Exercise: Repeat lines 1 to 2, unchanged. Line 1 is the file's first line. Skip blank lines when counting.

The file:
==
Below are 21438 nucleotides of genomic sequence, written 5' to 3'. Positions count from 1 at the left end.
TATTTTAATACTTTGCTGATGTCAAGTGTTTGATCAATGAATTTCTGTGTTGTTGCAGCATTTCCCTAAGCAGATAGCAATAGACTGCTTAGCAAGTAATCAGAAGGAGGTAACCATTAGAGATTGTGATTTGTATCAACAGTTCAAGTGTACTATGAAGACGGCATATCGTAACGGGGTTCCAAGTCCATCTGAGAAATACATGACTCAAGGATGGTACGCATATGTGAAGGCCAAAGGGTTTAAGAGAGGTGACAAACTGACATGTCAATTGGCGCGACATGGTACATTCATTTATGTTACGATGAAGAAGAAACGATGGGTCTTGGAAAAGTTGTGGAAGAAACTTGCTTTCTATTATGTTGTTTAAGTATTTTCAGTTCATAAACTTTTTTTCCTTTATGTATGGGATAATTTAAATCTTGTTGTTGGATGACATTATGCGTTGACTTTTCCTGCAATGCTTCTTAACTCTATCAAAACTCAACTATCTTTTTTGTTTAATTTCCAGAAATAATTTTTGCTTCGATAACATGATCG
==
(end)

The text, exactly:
Below are 21438 nucleotides of genomic sequence, written 5' to 3'. Positions count from 1 at the left end.
TATTTTAATACTTTGCTGATGTCAAGTGTTTGATCAATGAATTTCTGTGTTGTTGCAGCATTTCCCTAAGCAGATAGCAATAGACTGCTTAGCAAGTAATCAGAAGGAGGTAACCATTAGAGATTGTGATTTGTATCAACAGTTCAAGTGTACTATGAAGACGGCATATCGTAACGGGGTTCCAAGTCCATCTGAGAAATACATGACTCAAGGATGGTACGCATATGTGAAGGCCAAAGGGTTTAAGAGAGGTGACAAACTGACATGTCAATTGGCGCGACATGGTACATTCATTTATGTTACGATGAAGAAGAAACGATGGGTCTTGGAAAAGTTGTGGAAGAAACTTGCTTTCTATTATGTTGTTTAAGTATTTTCAGTTCATAAACTTTTTTTCCTTTATGTATGGGATAATTTAAATCTTGTTGTTGGATGACATTATGCGTTGACTTTTCCTGCAATGCTTCTTAACTCTATCAAAACTCAACTATCTTTTTTGTTTAATTTCCAGAAATAATTTTTGCTTCGATAACATGATCG